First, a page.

Here’s my conclusion: we people with back problems are always told we need a firm mattress. And I think in one sense that’s true. We need solid support. But firm without some sort of cushion puts pressure on cranky parts of my body (hip, back, shoulders) and fires up the stiffness and inflammation. Getting a cushy top with the firm bottom has been perfect for me. I absolutely love my new bed and wake up so much more fluid and refreshed than I had been. And my groin pain has even gotten better. The bed cost a lot, but we spend a third of our lives in the sack. And since I’ve had chronic pain for years, I figured it was time to make a different kind of investment in my body. I’m still gasping over the expenditure, but I am grateful to have been able to do it.
I have also been spending a significant amount of time looking in to my labral tear and my abdominal scar tissue (you can read about them here.) I had a hip injection appointment scheduled for July 21, but put it off until August since my husband’s birthday was the next day and we had plans. I also had another appointment with the surgeon who I thought would probably be the one to take out my ovaries and deal with adhesions (if there were any.) But yesterday I got some really bad news. My husband’s office has decided to switch from Blue Cross Blue Shield of TX to United Healthcare at the end of this month. Which means the free ride I was counting on after meeting my deductible and out of pocket is going up in smoke. Ugh. I thought I had until December 31 of this year to address these other problems without having to lay out another $6k, but alas, no. I even saved a few of my remaining PT benefits for later in the year and now I’m not going to be able to use them. Major bummer. But perhaps this is a sign that I don’t need to be doing any more surgeries right now. I was on the fence about both and was considering them for financial reasons. This has already been one helluva year. At some point you’ve got to stop and catch your breath.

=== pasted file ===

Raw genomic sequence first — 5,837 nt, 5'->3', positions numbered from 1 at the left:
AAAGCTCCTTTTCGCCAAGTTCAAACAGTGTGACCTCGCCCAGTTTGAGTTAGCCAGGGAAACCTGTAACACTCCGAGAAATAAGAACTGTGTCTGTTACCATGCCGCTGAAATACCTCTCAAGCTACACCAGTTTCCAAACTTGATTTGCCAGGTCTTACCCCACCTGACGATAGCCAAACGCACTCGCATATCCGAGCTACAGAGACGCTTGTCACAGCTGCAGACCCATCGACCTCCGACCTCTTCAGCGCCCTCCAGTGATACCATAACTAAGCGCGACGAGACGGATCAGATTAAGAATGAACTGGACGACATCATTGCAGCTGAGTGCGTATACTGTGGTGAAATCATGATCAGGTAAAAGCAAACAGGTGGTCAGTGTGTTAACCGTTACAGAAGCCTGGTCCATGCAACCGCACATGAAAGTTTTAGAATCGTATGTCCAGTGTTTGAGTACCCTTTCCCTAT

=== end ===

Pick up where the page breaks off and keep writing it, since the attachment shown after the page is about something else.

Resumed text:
Other news: I joined my local YMCA so I could swim laps. And on several occasions while I was swimming I thought I needed to report back here that I notice such a huge difference the strength of my right side. Whereas I used to have to be super careful about how I kicked on the right side, now it feels much more stable and powerful than before.
One last thing I’ve noticed. When my neck and T1 rib are wonky, it flares everything else up, including the soft tissue around my hip, knee, and even around my fusing SI joint. So I’ve been going to my chiropractor to try and keep the upper part of my body in check. It definitely helps.
All in all, I think six months marks another turning point in my recovery. When I was two, three and even four months out I was tempted to think that perhaps this was as good as it gets. But I’m definitely better than I was two months ago. And I’ve even been pushing my body to the max with this move! If you’re not quite that far out, be encouraged: it is possible to significantly improve later on.
I am still planning on finishing my interviews with two of my kick ass physical therapists, and posting them here. But yeah, I’m still treading water from the move. It’ll happen soon. In the meantime, here’s a short video from my new backyard this morning. As you’ll see, I have an awful lot to be grateful for.